During the session focused activities to enhance happiness, with the conclusion that doing so can improve resilience. This can be done by creating positive goals (written in clinic or in a daily journal) related to previous activities that have made the client optimistic about the future or happy in the present.

Other effective interventions may emphasize the strengths of older adults, including the ability to establish and maintain social connections, willingness to help others, and desire to engage in the community. For example having a retired family law practitioner who just underwent a knee replacement to help get back to standing for hours on end in order to provide pro bono work for at risk youth3.

In conclusion:

Clinicians must educate older adults about topic of resilience and the importance of physical activity in any form. It empowers older adults to play a more informed, active role in their own health. Clinicians can correct misconceptions that illness and disabilities are caused by activity or necessitate inactivity.

MacLeod S et al. (2016). The impact of resilience among older adults. Geriatric Nursing, 37, 4, 266-72.

Brain Boosting Benefits in 60 Seconds?

Would you like your brain to operate as if it were 7 years younger? Would you like an improved memory, clearer thinking, less stress?

Recent scientific studies have found there is a way to invite these benefits into your life. It doesn’t have to cost you a cent, and anyone can do it. You can enjoy improved concentration, better sleep, lower levels of the stress hormone, cortisol, and lower blood pressure, through a daily practice of Mindful Meditation.

But isn’t meditation only for spiritual folk?, I hear some people ask. Do I have to spend hours crossed-legged on the floor, clearing my mind and retreating from reality? The answer to these questions is No.

Firstly , yes meditation can be part of a spiritual belief system, but it doesn’t have to be. Secondly, you may like to sit cross-legged , but it is also possible to practice in a chair, or in some situations, meditate lying down. Meditations can last from 1 minute to as long as you like. I recommend building up to 20 minutes a day when you’re starting out.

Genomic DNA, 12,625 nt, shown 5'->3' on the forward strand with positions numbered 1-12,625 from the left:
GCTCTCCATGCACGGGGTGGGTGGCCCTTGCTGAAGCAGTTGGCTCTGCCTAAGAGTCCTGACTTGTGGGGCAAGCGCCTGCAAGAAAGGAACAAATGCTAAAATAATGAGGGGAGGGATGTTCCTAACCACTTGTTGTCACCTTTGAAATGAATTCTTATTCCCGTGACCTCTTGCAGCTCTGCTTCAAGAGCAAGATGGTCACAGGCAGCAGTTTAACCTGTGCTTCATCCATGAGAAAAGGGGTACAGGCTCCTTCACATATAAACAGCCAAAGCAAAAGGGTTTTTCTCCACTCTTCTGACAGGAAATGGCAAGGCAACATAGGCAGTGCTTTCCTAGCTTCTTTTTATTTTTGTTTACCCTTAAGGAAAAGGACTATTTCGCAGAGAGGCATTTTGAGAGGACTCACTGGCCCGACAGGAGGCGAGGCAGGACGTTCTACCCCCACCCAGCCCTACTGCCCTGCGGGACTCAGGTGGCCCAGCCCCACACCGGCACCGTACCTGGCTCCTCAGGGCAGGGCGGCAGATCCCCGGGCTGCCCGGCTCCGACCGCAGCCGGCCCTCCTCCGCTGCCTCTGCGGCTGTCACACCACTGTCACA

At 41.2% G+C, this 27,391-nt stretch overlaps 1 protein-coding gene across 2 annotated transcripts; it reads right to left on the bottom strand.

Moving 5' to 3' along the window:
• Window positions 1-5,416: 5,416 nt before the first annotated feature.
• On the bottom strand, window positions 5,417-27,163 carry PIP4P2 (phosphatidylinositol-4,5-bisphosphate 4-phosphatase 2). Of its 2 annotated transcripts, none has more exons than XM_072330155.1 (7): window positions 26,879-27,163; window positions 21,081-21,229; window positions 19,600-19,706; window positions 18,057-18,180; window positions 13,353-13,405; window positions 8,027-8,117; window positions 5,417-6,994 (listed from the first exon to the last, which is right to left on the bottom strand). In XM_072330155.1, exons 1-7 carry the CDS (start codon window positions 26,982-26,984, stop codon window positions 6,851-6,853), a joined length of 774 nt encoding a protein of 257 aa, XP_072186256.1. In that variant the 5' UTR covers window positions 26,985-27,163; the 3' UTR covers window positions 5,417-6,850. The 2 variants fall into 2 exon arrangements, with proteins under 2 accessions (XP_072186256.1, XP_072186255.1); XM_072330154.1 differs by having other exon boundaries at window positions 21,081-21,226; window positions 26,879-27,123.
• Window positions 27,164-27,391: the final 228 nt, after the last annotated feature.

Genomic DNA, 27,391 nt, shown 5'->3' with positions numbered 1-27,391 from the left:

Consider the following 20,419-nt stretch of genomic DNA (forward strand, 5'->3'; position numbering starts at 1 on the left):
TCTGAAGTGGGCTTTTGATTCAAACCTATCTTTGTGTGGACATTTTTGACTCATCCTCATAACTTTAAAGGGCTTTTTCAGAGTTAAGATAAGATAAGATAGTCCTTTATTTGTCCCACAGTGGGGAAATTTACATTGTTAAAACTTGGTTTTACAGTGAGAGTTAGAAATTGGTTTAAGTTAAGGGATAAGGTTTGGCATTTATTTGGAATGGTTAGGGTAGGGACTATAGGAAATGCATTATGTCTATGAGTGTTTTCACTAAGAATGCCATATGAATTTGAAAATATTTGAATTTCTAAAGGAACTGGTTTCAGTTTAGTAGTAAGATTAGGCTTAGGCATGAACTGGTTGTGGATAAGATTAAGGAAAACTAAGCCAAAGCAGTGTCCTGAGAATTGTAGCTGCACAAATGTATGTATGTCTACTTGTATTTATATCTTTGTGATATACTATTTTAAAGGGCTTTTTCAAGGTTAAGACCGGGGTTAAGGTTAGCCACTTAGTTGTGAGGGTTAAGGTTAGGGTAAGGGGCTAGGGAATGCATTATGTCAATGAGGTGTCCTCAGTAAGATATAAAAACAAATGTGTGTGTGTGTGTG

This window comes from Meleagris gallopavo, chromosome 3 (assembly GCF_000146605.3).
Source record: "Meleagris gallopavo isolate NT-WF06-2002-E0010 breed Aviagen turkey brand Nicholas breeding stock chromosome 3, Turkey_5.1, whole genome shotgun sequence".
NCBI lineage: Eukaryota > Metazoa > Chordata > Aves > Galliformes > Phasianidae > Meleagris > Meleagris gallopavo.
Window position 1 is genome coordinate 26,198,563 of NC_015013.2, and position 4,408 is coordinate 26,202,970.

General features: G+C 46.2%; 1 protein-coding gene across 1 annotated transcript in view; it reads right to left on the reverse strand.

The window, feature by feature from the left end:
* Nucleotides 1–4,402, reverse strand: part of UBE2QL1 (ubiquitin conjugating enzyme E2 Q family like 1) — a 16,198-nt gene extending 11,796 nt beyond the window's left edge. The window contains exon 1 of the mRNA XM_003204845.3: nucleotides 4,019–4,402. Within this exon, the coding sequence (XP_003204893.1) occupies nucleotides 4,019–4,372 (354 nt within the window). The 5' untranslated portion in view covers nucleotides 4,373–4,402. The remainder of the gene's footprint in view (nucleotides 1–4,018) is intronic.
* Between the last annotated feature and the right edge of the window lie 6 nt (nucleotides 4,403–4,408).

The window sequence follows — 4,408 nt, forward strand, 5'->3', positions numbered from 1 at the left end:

And no, this isn’t taking a break from reality. It can feel like a wonderful time-out, but as you use Mindful Meditation regularly, you will find yourself connecting more to reality and the world in a positive and gentle way.

Sound good? Let’s get started! Read through this list of steps and then you can begin.

First, get comfortable. The aim is ‘restful alertness’. You can sit upright in a chair with your back straight. Place the soles of your feet on the floor.

Take a moment to notice your surroundings and then turn your attention to your breathing. Take slow deep breaths, in through your nose and out through your mouth.

Now, breathing gently, slowly close your eyes. Without judgment, notice the rise and fall of your chest and the sensation of air moving at the tip of your nose.

Know that distractions are a normal part of Mindful Meditation, they are part of the meditation practice. If you have thoughts, you can acknowledge them. These are not bad thoughts, nor good thoughts, they are just thoughts.   Let them go and return your attention to your breath.

After at least a minute, and when you are ready to bring your mindfulness practice to a close, take a deeper breath in, and on the outbreath you can gently open your eyes. How do you feel? Calmer? Refreshed?

Mindful Meditation strengthens your awareness of the present moment.  It empowers you to see situations more clearly and enables you to choose how you respond. You can use this technique when you’re waiting in line at the grocery store, or if you feel yourself getting annoyed. Close your eyes, concentrate on your breath, and take a moment to pause.